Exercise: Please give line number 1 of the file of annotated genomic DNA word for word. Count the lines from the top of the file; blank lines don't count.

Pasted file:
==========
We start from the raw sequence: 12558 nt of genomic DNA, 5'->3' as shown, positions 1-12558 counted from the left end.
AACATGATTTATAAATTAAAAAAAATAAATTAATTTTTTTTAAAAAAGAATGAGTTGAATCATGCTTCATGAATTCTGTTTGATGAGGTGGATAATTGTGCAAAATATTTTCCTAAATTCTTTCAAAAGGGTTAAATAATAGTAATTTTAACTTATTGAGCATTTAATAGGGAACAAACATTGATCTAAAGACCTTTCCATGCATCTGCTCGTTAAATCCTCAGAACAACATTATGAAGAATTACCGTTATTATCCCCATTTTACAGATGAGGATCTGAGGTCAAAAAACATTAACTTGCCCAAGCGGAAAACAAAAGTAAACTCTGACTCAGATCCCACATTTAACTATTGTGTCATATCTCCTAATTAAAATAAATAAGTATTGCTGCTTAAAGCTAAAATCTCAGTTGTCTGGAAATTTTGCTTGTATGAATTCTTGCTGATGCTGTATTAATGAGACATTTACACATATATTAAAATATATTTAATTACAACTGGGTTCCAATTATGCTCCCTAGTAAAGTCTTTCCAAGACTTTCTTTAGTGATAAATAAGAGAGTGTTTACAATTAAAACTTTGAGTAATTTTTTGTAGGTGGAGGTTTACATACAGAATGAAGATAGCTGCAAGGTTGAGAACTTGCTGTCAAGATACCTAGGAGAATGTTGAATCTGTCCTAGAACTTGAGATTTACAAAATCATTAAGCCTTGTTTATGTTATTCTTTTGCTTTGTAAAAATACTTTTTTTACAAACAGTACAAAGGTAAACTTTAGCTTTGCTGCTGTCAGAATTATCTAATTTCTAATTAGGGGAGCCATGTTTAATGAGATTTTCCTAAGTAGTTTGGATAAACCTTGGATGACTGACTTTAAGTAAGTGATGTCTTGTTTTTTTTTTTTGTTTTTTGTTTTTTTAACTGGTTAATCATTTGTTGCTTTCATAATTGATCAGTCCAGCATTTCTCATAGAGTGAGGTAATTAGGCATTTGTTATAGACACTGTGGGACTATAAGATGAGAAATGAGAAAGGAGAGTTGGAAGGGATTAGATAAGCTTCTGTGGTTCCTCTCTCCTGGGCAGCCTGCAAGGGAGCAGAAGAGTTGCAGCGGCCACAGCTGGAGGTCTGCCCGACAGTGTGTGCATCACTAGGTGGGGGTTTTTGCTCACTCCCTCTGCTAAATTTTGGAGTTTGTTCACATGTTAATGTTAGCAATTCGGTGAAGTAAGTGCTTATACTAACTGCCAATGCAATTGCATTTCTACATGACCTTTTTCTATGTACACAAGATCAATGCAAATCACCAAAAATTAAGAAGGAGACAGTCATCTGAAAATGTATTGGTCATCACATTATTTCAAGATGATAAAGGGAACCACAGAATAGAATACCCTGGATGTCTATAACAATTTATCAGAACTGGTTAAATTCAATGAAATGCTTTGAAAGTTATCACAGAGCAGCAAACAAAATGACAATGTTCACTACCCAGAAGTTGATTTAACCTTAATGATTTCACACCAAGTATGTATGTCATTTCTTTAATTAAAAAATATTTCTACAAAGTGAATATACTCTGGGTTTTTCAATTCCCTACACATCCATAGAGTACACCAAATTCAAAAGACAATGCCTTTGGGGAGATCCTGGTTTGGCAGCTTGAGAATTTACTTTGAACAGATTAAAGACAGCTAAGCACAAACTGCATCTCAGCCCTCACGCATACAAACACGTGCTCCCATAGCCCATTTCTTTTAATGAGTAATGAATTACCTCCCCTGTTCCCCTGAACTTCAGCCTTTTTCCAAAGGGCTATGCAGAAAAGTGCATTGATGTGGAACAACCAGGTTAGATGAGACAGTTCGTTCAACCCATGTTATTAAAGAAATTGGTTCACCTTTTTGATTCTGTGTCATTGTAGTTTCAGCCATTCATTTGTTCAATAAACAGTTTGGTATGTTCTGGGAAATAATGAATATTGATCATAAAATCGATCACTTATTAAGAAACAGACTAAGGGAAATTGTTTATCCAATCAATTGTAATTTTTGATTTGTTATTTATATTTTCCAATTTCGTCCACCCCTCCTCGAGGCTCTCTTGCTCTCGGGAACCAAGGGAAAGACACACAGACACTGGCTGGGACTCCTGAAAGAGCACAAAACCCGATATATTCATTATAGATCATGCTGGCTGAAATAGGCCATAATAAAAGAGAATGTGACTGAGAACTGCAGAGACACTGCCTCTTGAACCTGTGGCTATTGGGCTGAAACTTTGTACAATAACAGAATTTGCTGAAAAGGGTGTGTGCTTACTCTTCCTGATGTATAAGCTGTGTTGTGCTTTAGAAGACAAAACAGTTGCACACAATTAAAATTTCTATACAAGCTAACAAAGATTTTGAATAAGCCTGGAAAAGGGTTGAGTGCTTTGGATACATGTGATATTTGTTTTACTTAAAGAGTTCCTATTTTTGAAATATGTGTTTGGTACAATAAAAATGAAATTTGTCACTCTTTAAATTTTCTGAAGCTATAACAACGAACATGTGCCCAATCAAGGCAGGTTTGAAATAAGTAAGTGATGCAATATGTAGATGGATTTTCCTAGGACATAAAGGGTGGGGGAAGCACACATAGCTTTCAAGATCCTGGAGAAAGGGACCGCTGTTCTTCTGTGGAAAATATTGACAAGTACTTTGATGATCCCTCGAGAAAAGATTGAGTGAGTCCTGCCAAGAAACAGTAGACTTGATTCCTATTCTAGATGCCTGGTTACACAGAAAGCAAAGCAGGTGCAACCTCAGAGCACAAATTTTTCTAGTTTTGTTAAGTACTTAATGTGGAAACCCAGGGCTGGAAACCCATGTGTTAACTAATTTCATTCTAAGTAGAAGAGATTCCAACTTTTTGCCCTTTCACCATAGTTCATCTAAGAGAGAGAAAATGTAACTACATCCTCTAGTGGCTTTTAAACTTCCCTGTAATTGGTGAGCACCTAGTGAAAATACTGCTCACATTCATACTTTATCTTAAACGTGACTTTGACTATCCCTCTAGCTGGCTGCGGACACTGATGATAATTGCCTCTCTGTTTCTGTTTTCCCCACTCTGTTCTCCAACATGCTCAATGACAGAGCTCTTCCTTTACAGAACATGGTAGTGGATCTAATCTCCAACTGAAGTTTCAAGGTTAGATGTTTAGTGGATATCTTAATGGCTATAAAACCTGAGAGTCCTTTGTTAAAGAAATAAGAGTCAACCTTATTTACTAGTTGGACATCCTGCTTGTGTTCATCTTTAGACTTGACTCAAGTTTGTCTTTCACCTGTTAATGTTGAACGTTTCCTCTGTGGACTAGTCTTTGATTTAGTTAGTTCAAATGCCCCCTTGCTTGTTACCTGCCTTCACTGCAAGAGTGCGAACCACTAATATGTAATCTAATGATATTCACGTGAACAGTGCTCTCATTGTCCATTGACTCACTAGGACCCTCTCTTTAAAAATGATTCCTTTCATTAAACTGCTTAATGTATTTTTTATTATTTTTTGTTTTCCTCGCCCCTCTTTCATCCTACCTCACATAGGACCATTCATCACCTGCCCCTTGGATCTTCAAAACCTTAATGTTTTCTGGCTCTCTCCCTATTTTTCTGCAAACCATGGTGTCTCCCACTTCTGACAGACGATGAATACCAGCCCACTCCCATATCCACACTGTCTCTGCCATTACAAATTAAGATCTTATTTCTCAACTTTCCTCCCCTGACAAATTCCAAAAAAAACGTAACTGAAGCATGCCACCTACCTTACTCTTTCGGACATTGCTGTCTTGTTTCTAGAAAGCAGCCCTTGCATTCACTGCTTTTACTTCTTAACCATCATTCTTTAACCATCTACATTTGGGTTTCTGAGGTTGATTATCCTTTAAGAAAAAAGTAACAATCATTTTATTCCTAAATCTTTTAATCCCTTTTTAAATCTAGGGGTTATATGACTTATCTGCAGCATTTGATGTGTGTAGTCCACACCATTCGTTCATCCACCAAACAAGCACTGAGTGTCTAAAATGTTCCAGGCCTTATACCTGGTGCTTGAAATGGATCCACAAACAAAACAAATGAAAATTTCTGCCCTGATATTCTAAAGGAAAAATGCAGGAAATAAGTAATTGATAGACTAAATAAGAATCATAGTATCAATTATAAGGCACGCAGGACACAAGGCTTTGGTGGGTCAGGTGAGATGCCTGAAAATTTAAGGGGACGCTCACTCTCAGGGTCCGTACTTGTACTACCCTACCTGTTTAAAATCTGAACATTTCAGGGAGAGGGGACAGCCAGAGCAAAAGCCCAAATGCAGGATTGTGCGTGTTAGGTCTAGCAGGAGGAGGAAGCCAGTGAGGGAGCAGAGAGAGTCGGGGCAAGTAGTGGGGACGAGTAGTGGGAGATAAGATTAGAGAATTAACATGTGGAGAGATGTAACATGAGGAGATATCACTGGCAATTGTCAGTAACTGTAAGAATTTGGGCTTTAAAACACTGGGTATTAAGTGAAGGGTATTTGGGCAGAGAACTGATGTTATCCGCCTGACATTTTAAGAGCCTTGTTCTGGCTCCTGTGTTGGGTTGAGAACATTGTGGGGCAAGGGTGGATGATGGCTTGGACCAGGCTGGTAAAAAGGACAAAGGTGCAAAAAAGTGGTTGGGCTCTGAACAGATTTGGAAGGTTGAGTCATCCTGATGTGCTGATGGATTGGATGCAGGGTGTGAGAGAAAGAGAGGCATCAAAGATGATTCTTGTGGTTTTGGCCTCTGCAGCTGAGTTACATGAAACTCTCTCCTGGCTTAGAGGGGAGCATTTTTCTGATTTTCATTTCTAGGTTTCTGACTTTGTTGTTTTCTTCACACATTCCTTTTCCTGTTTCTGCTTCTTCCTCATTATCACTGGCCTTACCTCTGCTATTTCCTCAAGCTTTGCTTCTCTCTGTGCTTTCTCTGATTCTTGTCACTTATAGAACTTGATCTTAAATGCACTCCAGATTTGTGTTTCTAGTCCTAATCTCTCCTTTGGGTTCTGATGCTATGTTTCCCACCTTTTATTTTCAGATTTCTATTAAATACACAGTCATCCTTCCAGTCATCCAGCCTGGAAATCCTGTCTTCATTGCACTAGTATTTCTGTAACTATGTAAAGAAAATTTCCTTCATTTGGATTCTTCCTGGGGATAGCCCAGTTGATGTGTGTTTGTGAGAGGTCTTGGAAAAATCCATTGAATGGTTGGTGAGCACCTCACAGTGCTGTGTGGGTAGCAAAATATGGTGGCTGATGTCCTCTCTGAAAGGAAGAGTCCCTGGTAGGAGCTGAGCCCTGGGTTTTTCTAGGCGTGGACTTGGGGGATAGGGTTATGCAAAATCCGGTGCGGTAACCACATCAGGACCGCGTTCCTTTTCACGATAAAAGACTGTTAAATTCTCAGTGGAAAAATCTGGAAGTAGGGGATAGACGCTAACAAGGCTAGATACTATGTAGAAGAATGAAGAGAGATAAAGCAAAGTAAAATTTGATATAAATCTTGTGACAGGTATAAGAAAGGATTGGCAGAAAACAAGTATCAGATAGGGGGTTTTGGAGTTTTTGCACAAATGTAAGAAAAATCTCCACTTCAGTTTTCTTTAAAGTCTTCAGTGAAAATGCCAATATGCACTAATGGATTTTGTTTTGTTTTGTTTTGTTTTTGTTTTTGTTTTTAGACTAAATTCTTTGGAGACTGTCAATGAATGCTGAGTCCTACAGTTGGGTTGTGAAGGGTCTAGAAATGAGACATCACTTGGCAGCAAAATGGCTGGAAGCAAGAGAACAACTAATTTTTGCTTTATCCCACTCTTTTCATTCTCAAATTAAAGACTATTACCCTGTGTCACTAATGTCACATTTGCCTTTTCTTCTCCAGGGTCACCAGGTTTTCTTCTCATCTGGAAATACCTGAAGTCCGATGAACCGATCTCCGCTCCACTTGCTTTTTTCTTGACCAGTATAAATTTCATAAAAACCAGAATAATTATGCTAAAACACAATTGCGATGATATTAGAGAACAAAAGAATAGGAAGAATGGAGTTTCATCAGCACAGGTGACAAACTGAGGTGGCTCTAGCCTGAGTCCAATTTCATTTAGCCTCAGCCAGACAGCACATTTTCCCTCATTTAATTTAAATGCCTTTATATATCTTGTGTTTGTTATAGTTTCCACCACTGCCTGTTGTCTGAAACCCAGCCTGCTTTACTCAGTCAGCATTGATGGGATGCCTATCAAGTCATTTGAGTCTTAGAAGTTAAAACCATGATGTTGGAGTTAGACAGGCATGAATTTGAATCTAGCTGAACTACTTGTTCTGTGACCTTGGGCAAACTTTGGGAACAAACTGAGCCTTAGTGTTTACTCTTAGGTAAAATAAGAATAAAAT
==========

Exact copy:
We start from the raw sequence: 12558 nt of genomic DNA, 5'->3' as shown, positions 1-12558 counted from the left end.